Wednesday, March 29, 2023
3:30-4 p.m. for refreshments - 4-5 p.m. for presentation
CEBAF Center Auditorium
Abstract: Nuclei and hadrons are “laboratories” for exploring nature’s fundamental interactions. In this talk, I will discuss the theoretical challenges and advances in the interpretation of experimental tests of fundamental symmetries performed with these strongly interacting systems.
This theoretical work has enabled us to exploit such tests to achieve a deeper understanding of the dynamics of Quantum Chromodynamics in the non-perturbative regime and to gain a powerful new tool in the hunt for possible physics beyond the Standard Model.
Biography: Michael J. Ramsey-Musolf is a T.D. Lee Chair Professor at the T.D. Lee Institute/Shanghai Jiao Tong University and a Professor Physics at the University of Massachusetts-Amherst as well as the Director of the Amherst Center for Fundamental Interactions. He received his B.A. in physics and mathematics from Pomona College in 1984 and earned his Ph.D. at Princeton University in 1989 under the supervision of Sam B. Treiman (Princeton), Wick C. Haxton (University of Washington), and Barry R. Holstein (University of Massachusetts). He received a Master of Divinity at the Episcopal Divinity School in 1993. His post-Ph.D. career took him from a post-doc at MIT to faculty positions at Old Dominion University/Jefferson Lab, the Institute for Nuclear Theory/University of Washington, University of Connecticut, Caltech, and University of Wisconsin before beginning appointments at University of Massachusetts-Amherst and the T.D. Lee Institute/Shanghai Jiao Tong University.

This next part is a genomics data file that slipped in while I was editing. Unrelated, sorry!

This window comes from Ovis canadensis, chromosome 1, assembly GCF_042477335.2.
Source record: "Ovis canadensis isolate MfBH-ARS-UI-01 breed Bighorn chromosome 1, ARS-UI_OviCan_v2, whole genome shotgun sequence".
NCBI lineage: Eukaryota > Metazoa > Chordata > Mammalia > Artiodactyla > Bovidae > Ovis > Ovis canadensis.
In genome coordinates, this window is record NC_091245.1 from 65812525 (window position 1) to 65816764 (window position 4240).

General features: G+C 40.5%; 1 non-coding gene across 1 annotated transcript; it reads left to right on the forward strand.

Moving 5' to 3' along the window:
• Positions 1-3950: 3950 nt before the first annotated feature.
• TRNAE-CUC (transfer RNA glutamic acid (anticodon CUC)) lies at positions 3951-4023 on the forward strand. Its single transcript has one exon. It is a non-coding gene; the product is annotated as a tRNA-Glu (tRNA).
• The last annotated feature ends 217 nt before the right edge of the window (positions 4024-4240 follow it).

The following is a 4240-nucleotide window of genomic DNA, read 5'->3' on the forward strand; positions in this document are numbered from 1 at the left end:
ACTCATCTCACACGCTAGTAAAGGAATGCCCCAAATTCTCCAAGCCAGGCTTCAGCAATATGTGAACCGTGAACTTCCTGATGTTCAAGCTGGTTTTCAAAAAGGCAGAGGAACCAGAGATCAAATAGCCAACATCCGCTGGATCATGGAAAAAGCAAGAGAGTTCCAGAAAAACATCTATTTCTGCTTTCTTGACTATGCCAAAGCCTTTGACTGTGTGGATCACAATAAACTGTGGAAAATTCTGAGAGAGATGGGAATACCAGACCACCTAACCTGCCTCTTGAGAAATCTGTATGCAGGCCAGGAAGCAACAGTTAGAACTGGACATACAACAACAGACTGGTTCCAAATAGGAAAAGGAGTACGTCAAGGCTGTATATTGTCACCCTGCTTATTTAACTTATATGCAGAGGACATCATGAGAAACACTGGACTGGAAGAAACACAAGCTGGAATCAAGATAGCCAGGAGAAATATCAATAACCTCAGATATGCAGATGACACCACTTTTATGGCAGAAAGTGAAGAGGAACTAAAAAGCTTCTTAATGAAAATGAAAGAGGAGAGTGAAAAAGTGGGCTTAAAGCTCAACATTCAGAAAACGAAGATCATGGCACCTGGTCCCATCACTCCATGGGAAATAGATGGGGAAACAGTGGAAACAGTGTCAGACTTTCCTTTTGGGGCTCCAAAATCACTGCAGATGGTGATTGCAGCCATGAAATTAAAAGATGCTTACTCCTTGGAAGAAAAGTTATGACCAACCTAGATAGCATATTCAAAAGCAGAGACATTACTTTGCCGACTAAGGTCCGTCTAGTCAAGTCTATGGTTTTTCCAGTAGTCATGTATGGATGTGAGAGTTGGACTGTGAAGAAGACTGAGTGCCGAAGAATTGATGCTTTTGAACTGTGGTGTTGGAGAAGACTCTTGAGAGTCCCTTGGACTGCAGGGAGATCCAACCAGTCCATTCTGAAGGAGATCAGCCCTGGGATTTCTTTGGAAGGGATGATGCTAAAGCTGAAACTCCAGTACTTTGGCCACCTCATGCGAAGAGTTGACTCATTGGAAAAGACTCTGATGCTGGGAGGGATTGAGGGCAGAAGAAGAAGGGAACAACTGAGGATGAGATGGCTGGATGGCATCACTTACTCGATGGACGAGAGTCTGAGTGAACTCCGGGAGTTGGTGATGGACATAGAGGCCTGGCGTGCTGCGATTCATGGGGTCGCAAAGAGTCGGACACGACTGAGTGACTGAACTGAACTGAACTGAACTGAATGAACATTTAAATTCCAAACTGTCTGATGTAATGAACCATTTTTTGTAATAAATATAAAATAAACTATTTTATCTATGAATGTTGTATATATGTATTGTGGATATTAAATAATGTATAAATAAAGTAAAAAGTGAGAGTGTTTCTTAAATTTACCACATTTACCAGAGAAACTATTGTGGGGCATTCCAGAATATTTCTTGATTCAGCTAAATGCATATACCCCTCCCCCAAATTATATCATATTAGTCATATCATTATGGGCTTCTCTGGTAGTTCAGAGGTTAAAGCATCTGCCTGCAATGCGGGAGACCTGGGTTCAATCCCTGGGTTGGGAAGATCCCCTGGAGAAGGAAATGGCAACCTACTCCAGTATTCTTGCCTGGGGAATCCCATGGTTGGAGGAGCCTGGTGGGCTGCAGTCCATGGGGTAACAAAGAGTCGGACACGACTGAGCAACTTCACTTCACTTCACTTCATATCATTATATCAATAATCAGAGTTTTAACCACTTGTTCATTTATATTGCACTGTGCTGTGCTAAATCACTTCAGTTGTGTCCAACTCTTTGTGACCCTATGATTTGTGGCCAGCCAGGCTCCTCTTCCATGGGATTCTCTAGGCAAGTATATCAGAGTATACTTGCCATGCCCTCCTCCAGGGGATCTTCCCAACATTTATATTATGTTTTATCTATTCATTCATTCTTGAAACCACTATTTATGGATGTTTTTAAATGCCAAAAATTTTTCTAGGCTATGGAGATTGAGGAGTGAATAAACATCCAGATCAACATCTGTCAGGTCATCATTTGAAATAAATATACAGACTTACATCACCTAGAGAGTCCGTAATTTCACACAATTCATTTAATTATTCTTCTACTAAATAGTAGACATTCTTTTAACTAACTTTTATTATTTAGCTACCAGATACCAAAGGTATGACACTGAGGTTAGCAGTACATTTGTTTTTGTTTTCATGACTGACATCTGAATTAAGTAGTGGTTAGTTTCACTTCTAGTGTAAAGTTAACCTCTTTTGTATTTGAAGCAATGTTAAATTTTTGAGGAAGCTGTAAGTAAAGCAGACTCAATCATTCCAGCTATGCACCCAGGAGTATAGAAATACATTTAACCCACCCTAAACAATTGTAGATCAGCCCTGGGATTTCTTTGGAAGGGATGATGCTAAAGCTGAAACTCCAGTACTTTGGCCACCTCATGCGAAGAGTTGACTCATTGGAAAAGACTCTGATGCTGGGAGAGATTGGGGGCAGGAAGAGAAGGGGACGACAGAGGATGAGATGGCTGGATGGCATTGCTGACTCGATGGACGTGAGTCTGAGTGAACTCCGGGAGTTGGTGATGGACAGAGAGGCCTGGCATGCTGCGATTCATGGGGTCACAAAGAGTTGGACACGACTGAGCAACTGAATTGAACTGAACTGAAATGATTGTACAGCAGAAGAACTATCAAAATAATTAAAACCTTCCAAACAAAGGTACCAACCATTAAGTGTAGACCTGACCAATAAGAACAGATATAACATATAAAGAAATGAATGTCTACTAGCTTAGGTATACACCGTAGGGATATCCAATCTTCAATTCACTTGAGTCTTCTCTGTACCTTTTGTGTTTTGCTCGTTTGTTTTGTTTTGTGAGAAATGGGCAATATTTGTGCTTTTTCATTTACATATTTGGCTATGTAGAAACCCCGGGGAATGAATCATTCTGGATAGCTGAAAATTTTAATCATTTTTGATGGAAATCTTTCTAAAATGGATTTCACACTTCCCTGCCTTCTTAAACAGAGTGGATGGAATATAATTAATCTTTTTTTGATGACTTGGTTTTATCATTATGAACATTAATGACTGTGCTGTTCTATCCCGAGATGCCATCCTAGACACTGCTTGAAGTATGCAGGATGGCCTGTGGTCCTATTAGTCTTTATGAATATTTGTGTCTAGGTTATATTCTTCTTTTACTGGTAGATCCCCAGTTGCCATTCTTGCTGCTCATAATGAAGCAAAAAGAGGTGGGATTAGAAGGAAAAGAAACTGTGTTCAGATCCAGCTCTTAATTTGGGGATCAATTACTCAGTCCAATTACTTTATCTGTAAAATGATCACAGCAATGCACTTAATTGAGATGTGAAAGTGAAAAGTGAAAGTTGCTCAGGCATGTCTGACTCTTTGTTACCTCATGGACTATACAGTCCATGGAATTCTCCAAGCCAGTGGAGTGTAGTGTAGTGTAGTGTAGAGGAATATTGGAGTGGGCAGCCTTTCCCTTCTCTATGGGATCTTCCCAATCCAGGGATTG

Ramsey-Musolf is the recipient of the 2023 Herman Feshbach Prize in Theoretical Nuclear Physics. He was awarded the Division of Nuclear Physics Dissertation Award in 1990 and an NSF Young Investigator Award in 1993. He became an APS Fellow in 2001.
His work has contributed to several research directions in nuclear physics, particle physics, and cosmology: electroweak radiative corrections, tests of fundamental symmetries and neutrino properties, electroweak baryogenesis, extended Higgs sector implications for cosmology and collider physics, finite temperature and nonequilibrium quantum field theory, and the development of effective field theory for fundamental symmetries and its application to nucleon structure. Thus far, he has mentored over 60 Ph.D. students and post-docs and has also been a visible advocate for the full inclusion of sexual and gender minorities in physics. He is also an Episcopal priest, having been ordained at Christ & St. Luke’s Church in Norfolk in 1994.
For questions about the Jefferson Lab Colloquia series, contact Jae Cho.